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Bio 103, week 2

Terrible2s's picture

Welcome to the on-line forum for Biology 103.  This is a place for thoughts in progress, a place to leave thoughts and questions that others may find useful and find ones that you might find useful, a place for conversation.  Join in, and let's see what we can make of life together.  If you're registered for the course, be sure to sign in before posting.  Others are welcome to join in as well but posting of comments will be delayed to check for spam.  You're free to write about whatever has struck you.  If you need something to get you started though what do think of the our efforts to define "alive" and "life", of life as process?

achiles's picture

life and living

In reading the previous comments on the distinction between life and living, between living and non-living, it has become very clear that the subjectivity of this debate makes it impossible to reach a consensus. Here is the danger of scientific "fact" or even theory being used to bolster political and ethical opinion. In a debate so touchy as the one on abortion (and on stem cells), each side is using the most convenient "scientific" definition of life and living to argue for what is undoubtedly an ethical and faith-based opinion. Many others in the class have raised the question: what role does faith play in science? I think it provides the purpose for many ground-breaking observations in the history of earth and human sciences. It should not, I would argue, be present in the observations themselves. Faith may spark curiosity, but it shouldn't form a scientist's perspective. You can't prove right and wrong; morality is a social construct. So how can a debate that is rooted in defining the moment that the life of an organism acquires value ever be scientifically resolved?

Serendip Visitor's picture

defining life

After discussing this topic for a little over a minute, my brain started to hurt. I decided to look at the dictionary's opinion and I picked my two favorite modern day definitions:
1. the condition that distinguishes organisms from inorganic objects and dead organisms, being manifested by growth through metabolism, reproduction, and the power of adaptation to environment through changes originating internally.
2. the sum of the distinguishing phenomena of organisms, esp. metabolism, growth, reproduction, and adaptation to environment.
I really REALLY like the part about adaptation to environment.

xhan's picture


In class, we established that what we believe is "alive" is determined by how we define life.

Since the word life, initself, is such a broad term, there are various definitions of life, and thus allows for various interpretations of what life ought to be.  Though I recognize that people have different perspectives as to what life is, I believe that there is an over-arching, "standard" definition of life that people use not as a means of labeling or classifying(or just that), but as a means of making sense of the world. I think that we can either focus on differences or on similarities, focusing on similarities allows us to have a better understanding about the world inwhich we live.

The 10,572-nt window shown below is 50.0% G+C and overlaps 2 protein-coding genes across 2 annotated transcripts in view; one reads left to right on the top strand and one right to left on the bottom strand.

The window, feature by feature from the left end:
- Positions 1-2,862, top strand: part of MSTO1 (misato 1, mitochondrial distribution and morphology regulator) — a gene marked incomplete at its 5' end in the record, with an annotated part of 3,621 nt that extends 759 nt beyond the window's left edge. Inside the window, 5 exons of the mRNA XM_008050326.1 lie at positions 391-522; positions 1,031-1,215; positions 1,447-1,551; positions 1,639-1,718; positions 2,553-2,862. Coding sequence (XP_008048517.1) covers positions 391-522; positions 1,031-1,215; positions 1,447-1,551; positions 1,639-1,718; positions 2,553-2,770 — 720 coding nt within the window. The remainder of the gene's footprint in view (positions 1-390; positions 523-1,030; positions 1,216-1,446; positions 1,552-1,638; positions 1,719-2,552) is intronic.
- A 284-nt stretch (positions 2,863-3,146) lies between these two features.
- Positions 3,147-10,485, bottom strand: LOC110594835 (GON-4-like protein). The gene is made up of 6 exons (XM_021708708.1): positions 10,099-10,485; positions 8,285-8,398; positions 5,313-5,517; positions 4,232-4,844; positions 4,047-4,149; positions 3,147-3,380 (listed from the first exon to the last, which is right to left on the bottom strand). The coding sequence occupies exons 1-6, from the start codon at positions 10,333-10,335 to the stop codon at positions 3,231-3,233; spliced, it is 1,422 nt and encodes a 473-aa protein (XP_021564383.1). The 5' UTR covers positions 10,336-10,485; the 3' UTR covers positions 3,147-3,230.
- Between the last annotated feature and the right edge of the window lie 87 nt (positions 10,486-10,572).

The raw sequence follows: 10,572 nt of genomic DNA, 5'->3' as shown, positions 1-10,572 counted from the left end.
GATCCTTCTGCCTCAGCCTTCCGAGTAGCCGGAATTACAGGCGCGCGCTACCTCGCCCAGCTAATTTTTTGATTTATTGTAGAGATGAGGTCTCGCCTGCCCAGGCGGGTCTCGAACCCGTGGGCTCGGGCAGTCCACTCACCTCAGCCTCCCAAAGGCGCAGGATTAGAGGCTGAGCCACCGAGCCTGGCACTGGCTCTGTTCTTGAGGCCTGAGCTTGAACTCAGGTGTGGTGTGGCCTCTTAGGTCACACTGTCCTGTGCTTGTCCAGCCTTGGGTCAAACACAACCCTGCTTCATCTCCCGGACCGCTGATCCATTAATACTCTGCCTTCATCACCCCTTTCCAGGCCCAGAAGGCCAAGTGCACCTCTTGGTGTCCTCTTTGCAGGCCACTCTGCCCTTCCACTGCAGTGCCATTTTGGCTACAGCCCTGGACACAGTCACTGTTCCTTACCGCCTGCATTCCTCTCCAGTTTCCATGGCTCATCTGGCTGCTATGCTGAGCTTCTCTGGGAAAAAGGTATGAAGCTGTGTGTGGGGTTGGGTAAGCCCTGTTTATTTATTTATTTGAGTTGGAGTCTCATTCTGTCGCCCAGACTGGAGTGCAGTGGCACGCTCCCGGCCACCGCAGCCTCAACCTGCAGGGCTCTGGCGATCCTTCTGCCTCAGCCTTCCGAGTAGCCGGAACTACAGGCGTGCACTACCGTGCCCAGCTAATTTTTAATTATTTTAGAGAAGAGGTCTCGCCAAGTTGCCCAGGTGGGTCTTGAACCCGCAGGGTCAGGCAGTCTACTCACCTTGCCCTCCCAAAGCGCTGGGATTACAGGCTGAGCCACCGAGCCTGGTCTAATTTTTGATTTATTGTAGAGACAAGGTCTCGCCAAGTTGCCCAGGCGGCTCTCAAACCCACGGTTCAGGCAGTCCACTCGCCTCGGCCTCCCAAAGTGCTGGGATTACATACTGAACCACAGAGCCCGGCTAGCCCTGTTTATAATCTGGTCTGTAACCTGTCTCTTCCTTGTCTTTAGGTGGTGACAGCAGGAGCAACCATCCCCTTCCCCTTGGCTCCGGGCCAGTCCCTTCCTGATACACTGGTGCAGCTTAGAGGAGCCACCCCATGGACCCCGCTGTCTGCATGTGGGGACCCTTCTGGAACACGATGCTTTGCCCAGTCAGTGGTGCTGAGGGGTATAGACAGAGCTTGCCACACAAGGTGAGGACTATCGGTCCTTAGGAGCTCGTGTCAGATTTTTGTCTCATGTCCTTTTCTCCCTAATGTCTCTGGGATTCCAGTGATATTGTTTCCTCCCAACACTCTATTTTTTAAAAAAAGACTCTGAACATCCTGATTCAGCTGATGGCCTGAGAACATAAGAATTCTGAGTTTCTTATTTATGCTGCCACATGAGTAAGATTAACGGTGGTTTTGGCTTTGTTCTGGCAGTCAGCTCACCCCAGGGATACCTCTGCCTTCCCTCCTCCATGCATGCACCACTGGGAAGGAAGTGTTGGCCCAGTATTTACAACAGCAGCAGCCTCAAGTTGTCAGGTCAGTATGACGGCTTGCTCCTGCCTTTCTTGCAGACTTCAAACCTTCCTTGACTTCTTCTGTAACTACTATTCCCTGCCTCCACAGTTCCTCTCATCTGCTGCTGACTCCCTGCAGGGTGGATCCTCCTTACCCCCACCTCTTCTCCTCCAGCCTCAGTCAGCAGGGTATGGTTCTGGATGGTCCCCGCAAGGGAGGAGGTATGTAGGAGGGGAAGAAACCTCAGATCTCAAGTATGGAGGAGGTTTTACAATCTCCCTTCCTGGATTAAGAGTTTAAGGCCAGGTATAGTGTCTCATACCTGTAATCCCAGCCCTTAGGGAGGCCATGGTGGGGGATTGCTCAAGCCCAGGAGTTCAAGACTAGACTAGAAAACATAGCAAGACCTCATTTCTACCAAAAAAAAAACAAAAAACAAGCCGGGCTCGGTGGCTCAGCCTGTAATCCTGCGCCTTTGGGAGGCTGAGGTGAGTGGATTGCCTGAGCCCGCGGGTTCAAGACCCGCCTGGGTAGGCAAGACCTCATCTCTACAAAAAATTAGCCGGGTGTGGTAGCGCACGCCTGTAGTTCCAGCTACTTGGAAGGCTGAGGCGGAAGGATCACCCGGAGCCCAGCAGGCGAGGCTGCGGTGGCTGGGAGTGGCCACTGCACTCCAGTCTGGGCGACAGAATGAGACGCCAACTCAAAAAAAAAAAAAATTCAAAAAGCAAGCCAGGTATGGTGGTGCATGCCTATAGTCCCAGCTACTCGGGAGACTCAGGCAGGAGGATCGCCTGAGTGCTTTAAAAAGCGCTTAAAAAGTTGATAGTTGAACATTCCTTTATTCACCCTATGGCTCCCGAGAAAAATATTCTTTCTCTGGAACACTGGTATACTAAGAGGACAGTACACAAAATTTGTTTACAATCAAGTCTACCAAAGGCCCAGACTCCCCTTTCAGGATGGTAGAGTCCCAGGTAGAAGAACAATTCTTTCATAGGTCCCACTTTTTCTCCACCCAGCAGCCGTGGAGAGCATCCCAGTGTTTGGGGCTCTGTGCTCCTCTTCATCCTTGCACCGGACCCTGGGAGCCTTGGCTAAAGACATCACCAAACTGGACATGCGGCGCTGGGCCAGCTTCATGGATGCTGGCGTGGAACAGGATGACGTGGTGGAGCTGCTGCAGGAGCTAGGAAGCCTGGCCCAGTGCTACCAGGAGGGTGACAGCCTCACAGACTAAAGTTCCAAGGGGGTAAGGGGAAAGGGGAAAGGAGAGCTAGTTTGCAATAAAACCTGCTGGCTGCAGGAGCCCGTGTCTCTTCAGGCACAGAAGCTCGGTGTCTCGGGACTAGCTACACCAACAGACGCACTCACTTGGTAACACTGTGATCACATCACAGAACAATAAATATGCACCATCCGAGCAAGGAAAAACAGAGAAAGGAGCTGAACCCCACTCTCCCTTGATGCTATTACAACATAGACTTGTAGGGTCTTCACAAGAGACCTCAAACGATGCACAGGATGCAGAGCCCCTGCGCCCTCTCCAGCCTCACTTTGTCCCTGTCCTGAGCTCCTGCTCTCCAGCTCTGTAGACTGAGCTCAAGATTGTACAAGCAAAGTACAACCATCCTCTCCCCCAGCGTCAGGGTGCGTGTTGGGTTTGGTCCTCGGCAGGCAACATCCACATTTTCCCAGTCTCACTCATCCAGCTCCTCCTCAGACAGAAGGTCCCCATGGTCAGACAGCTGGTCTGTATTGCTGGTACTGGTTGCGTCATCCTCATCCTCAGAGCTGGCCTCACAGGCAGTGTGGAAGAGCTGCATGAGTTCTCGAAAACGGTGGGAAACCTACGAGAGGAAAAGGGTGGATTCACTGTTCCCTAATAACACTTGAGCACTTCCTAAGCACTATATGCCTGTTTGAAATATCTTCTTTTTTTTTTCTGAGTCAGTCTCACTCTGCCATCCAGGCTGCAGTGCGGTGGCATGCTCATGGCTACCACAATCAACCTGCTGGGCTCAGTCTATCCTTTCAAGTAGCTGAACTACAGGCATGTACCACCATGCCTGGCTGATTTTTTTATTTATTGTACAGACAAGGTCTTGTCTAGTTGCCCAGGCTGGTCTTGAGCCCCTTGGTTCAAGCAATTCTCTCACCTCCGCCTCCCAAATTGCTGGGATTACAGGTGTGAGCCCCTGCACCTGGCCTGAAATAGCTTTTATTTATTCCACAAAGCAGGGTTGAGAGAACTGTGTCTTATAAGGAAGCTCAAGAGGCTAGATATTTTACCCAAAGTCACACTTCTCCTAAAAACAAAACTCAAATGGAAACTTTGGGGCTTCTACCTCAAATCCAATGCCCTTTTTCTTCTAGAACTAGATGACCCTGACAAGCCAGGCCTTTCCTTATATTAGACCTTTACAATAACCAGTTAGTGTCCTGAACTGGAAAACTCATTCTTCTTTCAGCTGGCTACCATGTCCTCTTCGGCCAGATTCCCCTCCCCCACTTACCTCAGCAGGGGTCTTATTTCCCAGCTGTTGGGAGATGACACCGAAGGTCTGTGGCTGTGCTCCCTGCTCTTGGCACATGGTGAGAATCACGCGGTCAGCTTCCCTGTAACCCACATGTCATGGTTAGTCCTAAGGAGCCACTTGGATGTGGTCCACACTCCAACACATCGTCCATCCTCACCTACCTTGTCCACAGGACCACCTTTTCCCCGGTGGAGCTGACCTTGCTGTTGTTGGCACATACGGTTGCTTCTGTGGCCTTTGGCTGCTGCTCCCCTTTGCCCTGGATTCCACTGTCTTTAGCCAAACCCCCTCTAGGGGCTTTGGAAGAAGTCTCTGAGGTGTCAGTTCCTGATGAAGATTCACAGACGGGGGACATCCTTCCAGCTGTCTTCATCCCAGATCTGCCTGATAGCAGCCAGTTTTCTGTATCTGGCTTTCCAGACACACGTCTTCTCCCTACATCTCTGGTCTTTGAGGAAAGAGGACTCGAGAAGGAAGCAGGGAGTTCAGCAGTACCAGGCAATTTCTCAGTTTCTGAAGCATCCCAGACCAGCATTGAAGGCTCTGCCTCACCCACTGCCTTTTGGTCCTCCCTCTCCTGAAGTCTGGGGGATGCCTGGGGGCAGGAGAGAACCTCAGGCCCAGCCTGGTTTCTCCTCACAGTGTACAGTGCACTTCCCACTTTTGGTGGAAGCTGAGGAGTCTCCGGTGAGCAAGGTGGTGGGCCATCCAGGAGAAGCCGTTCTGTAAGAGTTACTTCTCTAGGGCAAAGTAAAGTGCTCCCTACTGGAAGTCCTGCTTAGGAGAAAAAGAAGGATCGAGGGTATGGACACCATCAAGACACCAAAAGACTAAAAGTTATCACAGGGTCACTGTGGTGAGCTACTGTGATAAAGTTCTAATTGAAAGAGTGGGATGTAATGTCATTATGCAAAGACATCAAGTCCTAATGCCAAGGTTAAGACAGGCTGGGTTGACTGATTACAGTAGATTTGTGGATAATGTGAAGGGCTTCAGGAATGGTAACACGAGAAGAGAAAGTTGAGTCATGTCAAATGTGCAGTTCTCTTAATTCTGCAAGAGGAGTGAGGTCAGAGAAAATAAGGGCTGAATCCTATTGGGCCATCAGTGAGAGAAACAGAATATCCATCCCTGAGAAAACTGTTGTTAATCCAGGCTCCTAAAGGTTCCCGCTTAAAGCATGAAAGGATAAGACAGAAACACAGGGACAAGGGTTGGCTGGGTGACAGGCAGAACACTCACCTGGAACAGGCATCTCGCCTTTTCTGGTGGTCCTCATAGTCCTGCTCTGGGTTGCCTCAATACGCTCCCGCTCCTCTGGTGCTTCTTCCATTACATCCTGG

Although our definitions, ideas, and beliefs may not be entirely accurate, we constantly revising, refining and seeking ways in which we can expand our current conceptions.

jingber's picture

Meaning of "life"

I think a discussion about what makes up life can easily and needlessly get bogged down in semantics.  Language is an artificial construct, and while it may be initially dismaying to think about in this way, the meaning of any given word is arbitrary.  Fortunately, we've all had many experiences with the word "life", and we agree on what is alive and what is not (at a remarkably high rate given the subjective nature of semantics.)  For the purposes of analyzing what life is, we have to work within the construct of what the generally accepted definition of "life" - the real puzzle being figuring out how to translate the shared ideal of the word to an acceptable written definition.

dchin's picture

Week 2

Perhaps the reason that it is so difficult to pinpoint a definition of what it means to be alive is because this constantly changes as things become more or less significant to us. For example, before the dangers of deforestation were truly in the public eye, people did not consider trees "alive" enough to save from being cut down. However, we now have environmental groups chaining themselves to trees in order to protect and save forests from being destroyed. Because society's view of trees and deforestation has changed, due to the exhaustion of Earth's resources, their significance has changed as well. We give greater life to the things that have a direct impact on us, thereby always assigning and taking away value from our environment as our circumstances change.

Karina G's picture

Life -Week 2

This past week we talked about defining what we see and define as a living organism. I'm sure most of us didn't think it would be that  difficult. However we usually go by what other people say and have already defined for us. That is why it is so hard to question and go through the thinking process to come up with a definition.  Finally we managed to come up with some characteristics that a living entity has.And when I look at them they seem so obvious but it was hard to think of them.  :)


paoli.roman's picture

Reflection on Week 2